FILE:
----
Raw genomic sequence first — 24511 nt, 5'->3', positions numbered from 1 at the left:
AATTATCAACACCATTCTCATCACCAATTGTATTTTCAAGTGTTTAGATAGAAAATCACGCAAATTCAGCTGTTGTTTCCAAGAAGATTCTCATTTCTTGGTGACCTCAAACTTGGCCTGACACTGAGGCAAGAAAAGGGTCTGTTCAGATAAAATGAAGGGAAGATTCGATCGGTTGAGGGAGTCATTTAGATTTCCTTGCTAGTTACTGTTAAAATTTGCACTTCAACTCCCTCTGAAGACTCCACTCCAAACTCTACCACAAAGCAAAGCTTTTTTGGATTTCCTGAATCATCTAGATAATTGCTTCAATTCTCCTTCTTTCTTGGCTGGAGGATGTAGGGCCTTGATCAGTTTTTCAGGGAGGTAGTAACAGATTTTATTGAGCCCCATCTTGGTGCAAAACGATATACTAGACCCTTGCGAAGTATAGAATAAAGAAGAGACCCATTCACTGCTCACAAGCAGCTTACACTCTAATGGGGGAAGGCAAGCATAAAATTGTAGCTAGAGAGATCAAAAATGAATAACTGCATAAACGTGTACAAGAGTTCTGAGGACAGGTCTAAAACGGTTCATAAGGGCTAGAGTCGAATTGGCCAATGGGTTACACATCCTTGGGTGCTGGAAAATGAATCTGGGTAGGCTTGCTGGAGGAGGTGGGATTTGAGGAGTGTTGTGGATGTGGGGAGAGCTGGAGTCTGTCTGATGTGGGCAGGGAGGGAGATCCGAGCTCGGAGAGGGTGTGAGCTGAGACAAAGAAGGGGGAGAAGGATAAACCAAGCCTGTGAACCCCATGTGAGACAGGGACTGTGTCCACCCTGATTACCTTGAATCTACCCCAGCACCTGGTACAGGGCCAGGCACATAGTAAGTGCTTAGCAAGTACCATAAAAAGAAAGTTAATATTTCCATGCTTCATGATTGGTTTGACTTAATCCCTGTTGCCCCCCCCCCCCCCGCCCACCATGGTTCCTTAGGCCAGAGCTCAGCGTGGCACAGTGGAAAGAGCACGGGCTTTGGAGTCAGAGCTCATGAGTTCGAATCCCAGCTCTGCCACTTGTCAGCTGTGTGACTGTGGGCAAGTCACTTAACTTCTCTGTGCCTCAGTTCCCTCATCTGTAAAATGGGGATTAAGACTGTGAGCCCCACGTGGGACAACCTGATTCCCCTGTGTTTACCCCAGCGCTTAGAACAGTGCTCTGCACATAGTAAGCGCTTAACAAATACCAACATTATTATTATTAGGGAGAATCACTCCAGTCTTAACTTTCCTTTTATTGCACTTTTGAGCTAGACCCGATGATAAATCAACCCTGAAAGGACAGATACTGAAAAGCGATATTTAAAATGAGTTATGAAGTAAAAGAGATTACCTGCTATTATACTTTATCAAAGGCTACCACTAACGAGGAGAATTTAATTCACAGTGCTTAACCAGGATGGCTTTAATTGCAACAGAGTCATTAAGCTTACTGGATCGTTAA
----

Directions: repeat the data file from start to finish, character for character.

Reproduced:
Raw genomic sequence first — 24511 nt, 5'->3', positions numbered from 1 at the left:
AATTATCAACACCATTCTCATCACCAATTGTATTTTCAAGTGTTTAGATAGAAAATCACGCAAATTCAGCTGTTGTTTCCAAGAAGATTCTCATTTCTTGGTGACCTCAAACTTGGCCTGACACTGAGGCAAGAAAAGGGTCTGTTCAGATAAAATGAAGGGAAGATTCGATCGGTTGAGGGAGTCATTTAGATTTCCTTGCTAGTTACTGTTAAAATTTGCACTTCAACTCCCTCTGAAGACTCCACTCCAAACTCTACCACAAAGCAAAGCTTTTTTGGATTTCCTGAATCATCTAGATAATTGCTTCAATTCTCCTTCTTTCTTGGCTGGAGGATGTAGGGCCTTGATCAGTTTTTCAGGGAGGTAGTAACAGATTTTATTGAGCCCCATCTTGGTGCAAAACGATATACTAGACCCTTGCGAAGTATAGAATAAAGAAGAGACCCATTCACTGCTCACAAGCAGCTTACACTCTAATGGGGGAAGGCAAGCATAAAATTGTAGCTAGAGAGATCAAAAATGAATAACTGCATAAACGTGTACAAGAGTTCTGAGGACAGGTCTAAAACGGTTCATAAGGGCTAGAGTCGAATTGGCCAATGGGTTACACATCCTTGGGTGCTGGAAAATGAATCTGGGTAGGCTTGCTGGAGGAGGTGGGATTTGAGGAGTGTTGTGGATGTGGGGAGAGCTGGAGTCTGTCTGATGTGGGCAGGGAGGGAGATCCGAGCTCGGAGAGGGTGTGAGCTGAGACAAAGAAGGGGGAGAAGGATAAACCAAGCCTGTGAACCCCATGTGAGACAGGGACTGTGTCCACCCTGATTACCTTGAATCTACCCCAGCACCTGGTACAGGGCCAGGCACATAGTAAGTGCTTAGCAAGTACCATAAAAAGAAAGTTAATATTTCCATGCTTCATGATTGGTTTGACTTAATCCCTGTTGCCCCCCCCCCCCCCGCCCACCATGGTTCCTTAGGCCAGAGCTCAGCGTGGCACAGTGGAAAGAGCACGGGCTTTGGAGTCAGAGCTCATGAGTTCGAATCCCAGCTCTGCCACTTGTCAGCTGTGTGACTGTGGGCAAGTCACTTAACTTCTCTGTGCCTCAGTTCCCTCATCTGTAAAATGGGGATTAAGACTGTGAGCCCCACGTGGGACAACCTGATTCCCCTGTGTTTACCCCAGCGCTTAGAACAGTGCTCTGCACATAGTAAGCGCTTAACAAATACCAACATTATTATTATTAGGGAGAATCACTCCAGTCTTAACTTTCCTTTTATTGCACTTTTGAGCTAGACCCGATGATAAATCAACCCTGAAAGGACAGATACTGAAAAGCGATATTTAAAATGAGTTATGAAGTAAAAGAGATTACCTGCTATTATACTTTATCAAAGGCTACCACTAACGAGGAGAATTTAATTCACAGTGCTTAACCAGGATGGCTTTAATTGCAACAGAGTCATTAAGCTTACTGGATCGTTAA